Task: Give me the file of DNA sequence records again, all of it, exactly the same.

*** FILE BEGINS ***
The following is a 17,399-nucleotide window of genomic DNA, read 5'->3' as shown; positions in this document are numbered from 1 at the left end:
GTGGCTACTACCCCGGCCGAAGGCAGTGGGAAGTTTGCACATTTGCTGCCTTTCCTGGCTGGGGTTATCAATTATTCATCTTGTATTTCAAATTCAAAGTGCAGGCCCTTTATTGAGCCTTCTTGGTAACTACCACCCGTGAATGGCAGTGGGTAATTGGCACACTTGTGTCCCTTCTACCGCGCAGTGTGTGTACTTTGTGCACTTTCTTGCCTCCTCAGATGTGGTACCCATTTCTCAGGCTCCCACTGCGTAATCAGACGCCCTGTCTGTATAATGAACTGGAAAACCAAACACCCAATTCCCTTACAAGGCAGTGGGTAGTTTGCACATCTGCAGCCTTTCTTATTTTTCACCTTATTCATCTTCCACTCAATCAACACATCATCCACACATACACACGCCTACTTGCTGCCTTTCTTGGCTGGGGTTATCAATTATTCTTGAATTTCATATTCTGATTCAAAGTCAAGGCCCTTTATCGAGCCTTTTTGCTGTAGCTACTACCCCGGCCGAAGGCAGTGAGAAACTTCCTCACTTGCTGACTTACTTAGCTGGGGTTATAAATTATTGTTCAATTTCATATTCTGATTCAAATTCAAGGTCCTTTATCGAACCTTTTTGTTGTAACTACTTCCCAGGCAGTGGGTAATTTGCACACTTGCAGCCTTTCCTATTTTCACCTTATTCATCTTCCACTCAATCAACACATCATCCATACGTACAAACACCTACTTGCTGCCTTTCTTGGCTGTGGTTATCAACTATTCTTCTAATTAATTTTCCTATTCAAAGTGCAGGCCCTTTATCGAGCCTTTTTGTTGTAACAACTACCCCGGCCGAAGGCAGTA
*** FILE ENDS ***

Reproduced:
The following is a 17,399-nucleotide window of genomic DNA, read 5'->3' as shown; positions in this document are numbered from 1 at the left end:
GTGGCTACTACCCCGGCCGAAGGCAGTGGGAAGTTTGCACATTTGCTGCCTTTCCTGGCTGGGGTTATCAATTATTCATCTTGTATTTCAAATTCAAAGTGCAGGCCCTTTATTGAGCCTTCTTGGTAACTACCACCCGTGAATGGCAGTGGGTAATTGGCACACTTGTGTCCCTTCTACCGCGCAGTGTGTGTACTTTGTGCACTTTCTTGCCTCCTCAGATGTGGTACCCATTTCTCAGGCTCCCACTGCGTAATCAGACGCCCTGTCTGTATAATGAACTGGAAAACCAAACACCCAATTCCCTTACAAGGCAGTGGGTAGTTTGCACATCTGCAGCCTTTCTTATTTTTCACCTTATTCATCTTCCACTCAATCAACACATCATCCACACATACACACGCCTACTTGCTGCCTTTCTTGGCTGGGGTTATCAATTATTCTTGAATTTCATATTCTGATTCAAAGTCAAGGCCCTTTATCGAGCCTTTTTGCTGTAGCTACTACCCCGGCCGAAGGCAGTGAGAAACTTCCTCACTTGCTGACTTACTTAGCTGGGGTTATAAATTATTGTTCAATTTCATATTCTGATTCAAATTCAAGGTCCTTTATCGAACCTTTTTGTTGTAACTACTTCCCAGGCAGTGGGTAATTTGCACACTTGCAGCCTTTCCTATTTTCACCTTATTCATCTTCCACTCAATCAACACATCATCCATACGTACAAACACCTACTTGCTGCCTTTCTTGGCTGTGGTTATCAACTATTCTTCTAATTAATTTTCCTATTCAAAGTGCAGGCCCTTTATCGAGCCTTTTTGTTGTAACAACTACCCCGGCCGAAGGCAGTA